One final thing I love about my Montessori experience is the way much of the material is taught. This is another thing I took for granted while attending a Montessori school, but have come to appreciate. For example, with math, I was not just told math facts or functions—I was shown how they work. With the special materials in the classroom, we students were able to interact with our math problems, giving us a deeper understanding of the material. This approach to learning not only solidified my math basics, but also taught me how to approach new material, even today. I honestly can say I would not have survived AP Calculus this past year without the lessons I learned back at my Montessori school. Thanks to my years at Montessori, I knew to ask questions, get involved, and fully grasp the curriculum, and somehow, I actually enjoyed the class.
This is only a brief glimpse into the world of a Montessori education. I cannot put into words how profoundly the school has shaped me, but I know it has been and always will be a quintessential part of my life. I am so fortunate to have gone to a place surrounded by students with such integrity and with teachers who truly care. I think it is safe to say that I will miss my Montessori school, and I will miss it even more as I move away to my first year of college this fall.
The Montessori education is unlike any other way of teaching I've come across over the years. I never disliked school when I was at Montessori. The method give kids a chance to express themselves by working on materials they like or need to work on themselves.
My education at Montessori provided me with an excellent knowledge and problem solving base. The way the teachers signed students up for lessons helped greatly. I also liked the way students could interact with one another, and work together.
My teacher was one of the top three teachers I've had my entire life. She was one of the strictest teachers I've had, but she made sure we understood what she was teaching. I also remember the classmates I was with for seven years. I still keep in touch with one of the girls, and we are best friends.
I truly believe Montessori gave me a head start compared to all the other kids. It taught me so much and I just hope that when I have kids, there will be a Montessori where I live. I will never forget my Montessori experience, and how much it helped me.
EMS is a wonderful education experience. The most important lesson is the joy of learning.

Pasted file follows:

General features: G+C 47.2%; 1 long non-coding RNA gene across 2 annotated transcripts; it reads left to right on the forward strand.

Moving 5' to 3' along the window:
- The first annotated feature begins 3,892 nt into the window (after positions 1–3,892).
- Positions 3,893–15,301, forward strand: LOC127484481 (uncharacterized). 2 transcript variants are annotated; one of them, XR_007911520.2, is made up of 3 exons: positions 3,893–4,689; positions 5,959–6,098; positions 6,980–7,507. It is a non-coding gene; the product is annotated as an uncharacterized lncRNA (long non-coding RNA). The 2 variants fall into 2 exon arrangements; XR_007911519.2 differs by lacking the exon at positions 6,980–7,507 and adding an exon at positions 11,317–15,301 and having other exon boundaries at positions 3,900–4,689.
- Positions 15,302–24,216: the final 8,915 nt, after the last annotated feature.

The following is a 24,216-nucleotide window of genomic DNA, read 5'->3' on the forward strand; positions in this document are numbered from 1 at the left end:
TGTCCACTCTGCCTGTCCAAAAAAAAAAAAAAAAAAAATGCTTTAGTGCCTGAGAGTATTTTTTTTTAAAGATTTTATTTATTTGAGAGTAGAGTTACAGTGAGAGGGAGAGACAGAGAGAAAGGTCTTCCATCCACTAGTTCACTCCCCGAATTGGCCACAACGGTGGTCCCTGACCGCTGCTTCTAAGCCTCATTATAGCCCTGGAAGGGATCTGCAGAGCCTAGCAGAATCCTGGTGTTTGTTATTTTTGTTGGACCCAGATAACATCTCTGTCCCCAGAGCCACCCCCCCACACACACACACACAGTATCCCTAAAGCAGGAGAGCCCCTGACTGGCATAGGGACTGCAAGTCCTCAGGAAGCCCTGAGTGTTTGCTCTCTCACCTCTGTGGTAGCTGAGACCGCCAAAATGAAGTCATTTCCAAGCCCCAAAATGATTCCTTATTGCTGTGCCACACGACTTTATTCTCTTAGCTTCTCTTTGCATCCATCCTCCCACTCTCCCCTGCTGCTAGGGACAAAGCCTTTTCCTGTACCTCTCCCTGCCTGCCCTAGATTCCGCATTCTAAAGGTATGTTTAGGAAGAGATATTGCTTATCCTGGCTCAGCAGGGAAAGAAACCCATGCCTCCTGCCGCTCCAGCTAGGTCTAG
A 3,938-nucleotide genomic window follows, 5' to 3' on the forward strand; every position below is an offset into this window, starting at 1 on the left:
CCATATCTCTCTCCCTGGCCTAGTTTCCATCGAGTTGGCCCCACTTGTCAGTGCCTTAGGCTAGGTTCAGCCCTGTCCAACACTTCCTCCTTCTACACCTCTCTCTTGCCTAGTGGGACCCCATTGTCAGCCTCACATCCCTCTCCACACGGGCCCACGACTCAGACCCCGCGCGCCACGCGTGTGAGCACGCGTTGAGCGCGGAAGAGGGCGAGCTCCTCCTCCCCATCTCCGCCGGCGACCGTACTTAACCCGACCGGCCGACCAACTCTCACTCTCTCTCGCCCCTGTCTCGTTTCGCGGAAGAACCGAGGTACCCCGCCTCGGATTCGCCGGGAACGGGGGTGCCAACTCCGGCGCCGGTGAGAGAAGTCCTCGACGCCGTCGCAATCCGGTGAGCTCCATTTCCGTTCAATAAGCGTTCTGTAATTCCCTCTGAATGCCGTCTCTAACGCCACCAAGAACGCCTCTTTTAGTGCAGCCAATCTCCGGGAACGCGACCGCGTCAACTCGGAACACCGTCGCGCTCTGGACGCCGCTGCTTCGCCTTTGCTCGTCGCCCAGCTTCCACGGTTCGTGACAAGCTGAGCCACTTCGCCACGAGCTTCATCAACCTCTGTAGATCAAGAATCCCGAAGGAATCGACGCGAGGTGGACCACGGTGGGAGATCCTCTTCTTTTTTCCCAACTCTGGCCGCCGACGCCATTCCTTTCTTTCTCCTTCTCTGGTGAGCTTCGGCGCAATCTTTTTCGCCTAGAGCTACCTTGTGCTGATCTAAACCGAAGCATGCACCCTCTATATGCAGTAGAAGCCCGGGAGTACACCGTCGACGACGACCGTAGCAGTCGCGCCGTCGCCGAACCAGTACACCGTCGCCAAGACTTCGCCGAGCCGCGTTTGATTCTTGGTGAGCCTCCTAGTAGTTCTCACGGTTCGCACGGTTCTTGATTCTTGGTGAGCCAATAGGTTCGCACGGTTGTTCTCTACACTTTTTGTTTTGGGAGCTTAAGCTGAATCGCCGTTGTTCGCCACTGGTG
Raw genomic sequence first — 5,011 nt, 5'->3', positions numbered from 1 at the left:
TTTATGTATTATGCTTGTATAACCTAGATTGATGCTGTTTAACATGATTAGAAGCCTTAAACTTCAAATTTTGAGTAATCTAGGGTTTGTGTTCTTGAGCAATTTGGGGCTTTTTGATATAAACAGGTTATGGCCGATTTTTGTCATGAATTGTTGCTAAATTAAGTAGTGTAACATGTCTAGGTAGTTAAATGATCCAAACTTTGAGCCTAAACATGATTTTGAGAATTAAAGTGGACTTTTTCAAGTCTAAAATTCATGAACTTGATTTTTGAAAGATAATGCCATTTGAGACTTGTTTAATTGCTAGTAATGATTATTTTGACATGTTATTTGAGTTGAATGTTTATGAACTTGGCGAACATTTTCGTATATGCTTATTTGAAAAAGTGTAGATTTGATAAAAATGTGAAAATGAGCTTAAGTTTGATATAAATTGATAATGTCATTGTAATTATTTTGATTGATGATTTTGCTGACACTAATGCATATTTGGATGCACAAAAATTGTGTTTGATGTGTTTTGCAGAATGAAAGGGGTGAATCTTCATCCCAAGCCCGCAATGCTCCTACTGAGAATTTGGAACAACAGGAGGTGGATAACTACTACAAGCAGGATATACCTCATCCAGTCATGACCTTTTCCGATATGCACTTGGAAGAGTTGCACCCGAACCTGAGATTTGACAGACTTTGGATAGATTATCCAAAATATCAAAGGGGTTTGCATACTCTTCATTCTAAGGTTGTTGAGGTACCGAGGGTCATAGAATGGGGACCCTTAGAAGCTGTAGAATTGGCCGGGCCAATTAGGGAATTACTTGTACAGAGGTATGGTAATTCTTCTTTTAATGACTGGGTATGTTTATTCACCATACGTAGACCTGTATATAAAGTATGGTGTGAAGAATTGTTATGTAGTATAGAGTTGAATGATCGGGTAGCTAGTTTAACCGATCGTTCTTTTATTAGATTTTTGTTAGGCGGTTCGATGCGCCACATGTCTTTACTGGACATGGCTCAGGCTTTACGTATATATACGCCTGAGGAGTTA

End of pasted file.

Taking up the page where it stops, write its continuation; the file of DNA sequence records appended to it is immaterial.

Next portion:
I started going to Excellent Montessori School when I was two years old and continued there through the fifth grade. My time there was amazing. I had lots of fun and the education was great. EMS is a very small school and that helped me in many different areas. We did not care what we wore to school or that we all had different interests. We were all friends. We worked together on science projects and on many researches papers. We were able to set up our own field trips to do research. My friend and I planned a trip to the Aquarium when we were writing a paper on dolphins. We were in the third grade and had to make all the arrangements ourselves. The three different grades in one class was very helpful. It gave the older kids responsibility to look after the younger ones and to help them with their work. The best part of the small classroom was the teacher and student relationship. Excellent Montessori has the best environment for kids to grow up in. I have made my best friends and the people who I trust the most while at Excellent Montessori School - they are the teachers. They helped me through tough times and encouraged me when I was down. My mother past away when I was eight years old and they helped me greatly with my loss. I want to thank them for everything they have given me, including helping me find my great love of writing. EMS has a great program for writing and has helped many children succeed in that area. I would never give up my time and experiences at Excellent Montessori School. Thank you very much for helping me and giving me the best times of my life. I will never forget EMS.
I often think about what my education would be like if I could stay at Excellent Montessori School for the rest of my school years. I know I would love it. The personalized instruction that I received and the hands-on activities that were presented greatly enabled me to be successful in my present school. I have never learned math very quickly and have always been challenged by it, but while I was at Montessori, I was able to receive more individualized work that helped improve the level of my math skills.
The respect the teachers had for the students, and the students for the teachers, made me look forward to each new day of school. I felt the teachers were more like friends, and so it was easier for me to accept new things.
I was able to express the things I enjoyed doing, such as dance and acting. My teachers put up with the constant proof-reading of plays that I had written, and allowed my friends and I to act out. A Montessori education is one of the best that any child can receive.